By Travis Biechele, Director of Digital Media
June 01, 2017
If an online ad impression is served and no one is there to see it…did it even appear? The answer is, yes. This reality has sparked fiery conversations about viewability across the ad industry throughout the past several years.
The Interactive Advertising Bureau (IAB), which consists of more than 650 media and ad technology companies that account for 86% of all U.S. online advertising, and the Media Rating Council (MRC), which Congress established in the 1960s to audit the accuracy of TV and radio audience research, publish specific and detailed online advertising standards and guidelines for measuring viewability. They define viewable impressions as follows:
- Display – More than 50% of the display ad surface area must exposed for at least one second
- Video – More than 50% of the display ad surface area must exposed for at least two continuous seconds
I know what you’re thinking… WHAT!?
That’s right, the current standard is that just half of your ad must be on-screen for one second (two for video). Would you pay for a billboard if you knew that trees or a building obscured the bottom half? How about if the board flickered on and off at one-second intervals? This example may be an extreme, but the net effect is the same.
As an industry, we pay for ads on a CPM basis (cost-per-thousand) without guarantee that people can, much less actually do see them. You might argue that the same applies for TV—that you can’t guarantee that someone sees your commercial if they leave the room or pick up their phone. This is true, but at least we know that the ad aired and had real potential to be seen.
Why is this the current situation?
Here are some of the key factors:
- Many publishers—individual websites—do not cater to the advertiser experience. They may swing in one direction, completely focusing on experience with site content (not a bad thing). Or they may swing the other direction, cluttering the site with ads, some of which load outside the in-view browser window.
- We cannot control the scroll speed of users. If an ad loads top of page, and a user immediately scrolls down the page, that ad may not be in view for even a full second. It would not be deemed viewable, despite its apparent “premium” placement. For the record, ads placed high on the page or “above the fold” are not necessarily high quality. However, many will try to sell them as such. The entire ad experience should be considered, not just vertical placement on a page.
- “Viewable” is tough to prove. If an ad is in view because a user rereads a certain paragraph or leaves an article open during a lunch break, the impression is viewable by MRC standards. But if that viewer was hyper-focused on the article content, their tunnel vision may have prevented them from even seeing the ad. Yes, the ad would be deemed viewable, but the user never really “saw” it.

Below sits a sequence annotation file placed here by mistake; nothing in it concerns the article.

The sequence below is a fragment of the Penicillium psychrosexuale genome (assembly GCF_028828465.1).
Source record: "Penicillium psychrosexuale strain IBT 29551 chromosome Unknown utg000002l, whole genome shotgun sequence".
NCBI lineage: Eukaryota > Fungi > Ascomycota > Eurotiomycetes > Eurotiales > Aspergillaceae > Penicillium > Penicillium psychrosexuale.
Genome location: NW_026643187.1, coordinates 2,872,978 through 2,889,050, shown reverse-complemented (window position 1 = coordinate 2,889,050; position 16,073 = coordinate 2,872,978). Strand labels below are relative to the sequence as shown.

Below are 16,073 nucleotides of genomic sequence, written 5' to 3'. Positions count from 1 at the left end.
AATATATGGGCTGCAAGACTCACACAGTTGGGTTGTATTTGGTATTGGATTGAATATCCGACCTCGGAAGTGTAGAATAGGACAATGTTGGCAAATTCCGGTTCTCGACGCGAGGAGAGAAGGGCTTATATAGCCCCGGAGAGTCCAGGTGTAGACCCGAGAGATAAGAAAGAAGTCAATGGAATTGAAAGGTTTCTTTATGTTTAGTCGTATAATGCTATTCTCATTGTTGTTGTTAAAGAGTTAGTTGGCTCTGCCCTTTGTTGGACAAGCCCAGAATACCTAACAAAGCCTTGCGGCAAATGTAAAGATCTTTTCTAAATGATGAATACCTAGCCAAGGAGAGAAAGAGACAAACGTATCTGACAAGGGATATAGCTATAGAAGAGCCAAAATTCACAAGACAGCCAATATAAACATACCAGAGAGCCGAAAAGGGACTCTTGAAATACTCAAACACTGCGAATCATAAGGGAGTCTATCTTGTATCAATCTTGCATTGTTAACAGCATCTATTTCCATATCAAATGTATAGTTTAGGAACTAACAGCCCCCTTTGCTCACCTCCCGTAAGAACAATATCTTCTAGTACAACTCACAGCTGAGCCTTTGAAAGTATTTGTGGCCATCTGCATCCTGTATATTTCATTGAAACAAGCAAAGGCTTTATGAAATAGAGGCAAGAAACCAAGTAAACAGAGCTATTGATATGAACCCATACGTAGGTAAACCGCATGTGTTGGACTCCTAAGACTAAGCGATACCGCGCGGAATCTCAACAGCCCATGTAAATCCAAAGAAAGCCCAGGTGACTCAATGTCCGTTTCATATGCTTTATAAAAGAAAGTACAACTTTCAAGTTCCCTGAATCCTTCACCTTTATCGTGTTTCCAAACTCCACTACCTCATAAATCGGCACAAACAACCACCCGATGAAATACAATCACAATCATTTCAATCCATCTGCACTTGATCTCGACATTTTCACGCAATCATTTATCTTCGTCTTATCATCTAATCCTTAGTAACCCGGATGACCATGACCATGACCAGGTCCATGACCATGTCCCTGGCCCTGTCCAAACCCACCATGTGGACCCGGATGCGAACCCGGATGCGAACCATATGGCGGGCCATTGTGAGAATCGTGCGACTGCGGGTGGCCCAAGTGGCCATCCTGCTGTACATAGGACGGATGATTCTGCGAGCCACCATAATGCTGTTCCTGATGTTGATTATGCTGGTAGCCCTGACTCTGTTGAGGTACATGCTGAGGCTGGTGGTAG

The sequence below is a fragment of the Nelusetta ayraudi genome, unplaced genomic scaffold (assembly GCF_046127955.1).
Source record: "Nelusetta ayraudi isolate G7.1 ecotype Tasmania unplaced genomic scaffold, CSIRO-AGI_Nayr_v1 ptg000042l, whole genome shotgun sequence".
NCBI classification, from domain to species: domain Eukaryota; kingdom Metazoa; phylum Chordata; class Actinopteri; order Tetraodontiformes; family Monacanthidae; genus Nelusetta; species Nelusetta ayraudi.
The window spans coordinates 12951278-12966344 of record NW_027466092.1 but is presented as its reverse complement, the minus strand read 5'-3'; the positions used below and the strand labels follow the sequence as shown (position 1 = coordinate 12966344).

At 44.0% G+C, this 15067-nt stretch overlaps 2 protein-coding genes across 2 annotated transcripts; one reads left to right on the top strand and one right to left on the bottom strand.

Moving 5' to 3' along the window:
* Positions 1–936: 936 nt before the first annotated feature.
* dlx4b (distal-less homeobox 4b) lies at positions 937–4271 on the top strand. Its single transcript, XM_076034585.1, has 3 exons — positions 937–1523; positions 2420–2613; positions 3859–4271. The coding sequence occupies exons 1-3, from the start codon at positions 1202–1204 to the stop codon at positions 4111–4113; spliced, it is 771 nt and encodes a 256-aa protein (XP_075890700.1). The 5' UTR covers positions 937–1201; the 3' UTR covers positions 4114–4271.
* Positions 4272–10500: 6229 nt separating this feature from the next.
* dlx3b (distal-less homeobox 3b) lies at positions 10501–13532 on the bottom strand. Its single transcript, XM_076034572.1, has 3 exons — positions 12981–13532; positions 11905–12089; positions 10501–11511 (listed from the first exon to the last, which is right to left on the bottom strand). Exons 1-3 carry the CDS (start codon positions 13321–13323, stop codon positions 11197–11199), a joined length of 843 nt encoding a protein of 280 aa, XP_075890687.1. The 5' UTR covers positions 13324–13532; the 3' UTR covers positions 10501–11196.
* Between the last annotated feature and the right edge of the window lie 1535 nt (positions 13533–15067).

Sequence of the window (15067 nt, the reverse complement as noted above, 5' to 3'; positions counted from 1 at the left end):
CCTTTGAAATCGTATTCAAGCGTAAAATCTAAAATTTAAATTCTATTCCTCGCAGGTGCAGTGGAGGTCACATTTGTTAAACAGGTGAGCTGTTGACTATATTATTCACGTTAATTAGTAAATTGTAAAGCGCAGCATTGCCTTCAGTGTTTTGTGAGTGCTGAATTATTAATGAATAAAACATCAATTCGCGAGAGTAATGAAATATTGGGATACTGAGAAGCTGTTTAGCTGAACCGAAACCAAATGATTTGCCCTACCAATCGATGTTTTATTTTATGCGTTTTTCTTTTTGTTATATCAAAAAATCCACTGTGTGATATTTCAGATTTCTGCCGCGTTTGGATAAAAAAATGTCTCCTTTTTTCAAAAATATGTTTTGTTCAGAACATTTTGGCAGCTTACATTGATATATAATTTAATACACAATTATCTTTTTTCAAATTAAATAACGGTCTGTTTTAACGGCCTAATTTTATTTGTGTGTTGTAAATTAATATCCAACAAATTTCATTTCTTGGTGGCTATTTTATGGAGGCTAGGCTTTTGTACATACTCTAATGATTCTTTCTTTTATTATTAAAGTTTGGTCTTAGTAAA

- There are both technological limitations and unscrupulous players that make 100% viewability unrealistic. Without diving into gory details, differing site build strategies, custom ad offerings and other factors prevent the full body of ad inventory from being measurable, much less viewable. Unfortunately, there are also companies that make a living from predatory, non-human internet activity that muddies data streams and negatively impacts ad serving measurement.
What do we do about this?
First, we need a greater demand for viewable ads. As companies, brands and even ad agencies, we need to raise our expectations. In theory, this would put pressure on websites to design/redesign for the consumer experience AND the ad experience. Both are important in the current ecosystem of (mostly) free internet content, and the innovation needs to start on the publisher side.
Second, always include a verification partner. Consider this a given, and contract with that partner on all digital media buys. Partners like Integral Ad Science (IAS), Double Verify (DV) and Moat are a few category leaders. Not only do they provide a third-party audit of viewability and ad delivery, but many will tell you if inventory is able to be measured for viewability. Further still, verification partners ensure your ads are served in brand-safe environments, which have received heightened attention lately with concern over ads appearing next to extremist content. Lastly, verification partners help weed out potential ad fraud from bots. All of this is not to say that programmatic media buying is bad. However, it comes with an intrinsic risk of non-viewable and non-measurable inventory.
Third, seek out inherently viewable inventory experiences. Think about YouTube, where you can skip an ad after 5 seconds, but there is almost zero risk that an ad is not viewable. Or consider Pandora, where ads are only displayed when users interact with the platform or app, like when they favorite a song or change the station. Even high-impact display units, like push-downs, offer an experience that is hard to ignore, but not necessarily intrusive.
At S&B, we ask publishers a lot of questions about their inventory, their measurement methodologies, and the transparency of their reporting before we spend a dollar.
It’s a painstaking process, but it’s a testament to our dedication to clients. We owe it to them to instill confidence in our partnership and trust of the intricate world of digital media. This acute attention to detail separates us from other media buying agencies.
If you have questions, we’d love to hear them. Please leave a comment below or email us at firstname.lastname@example.org.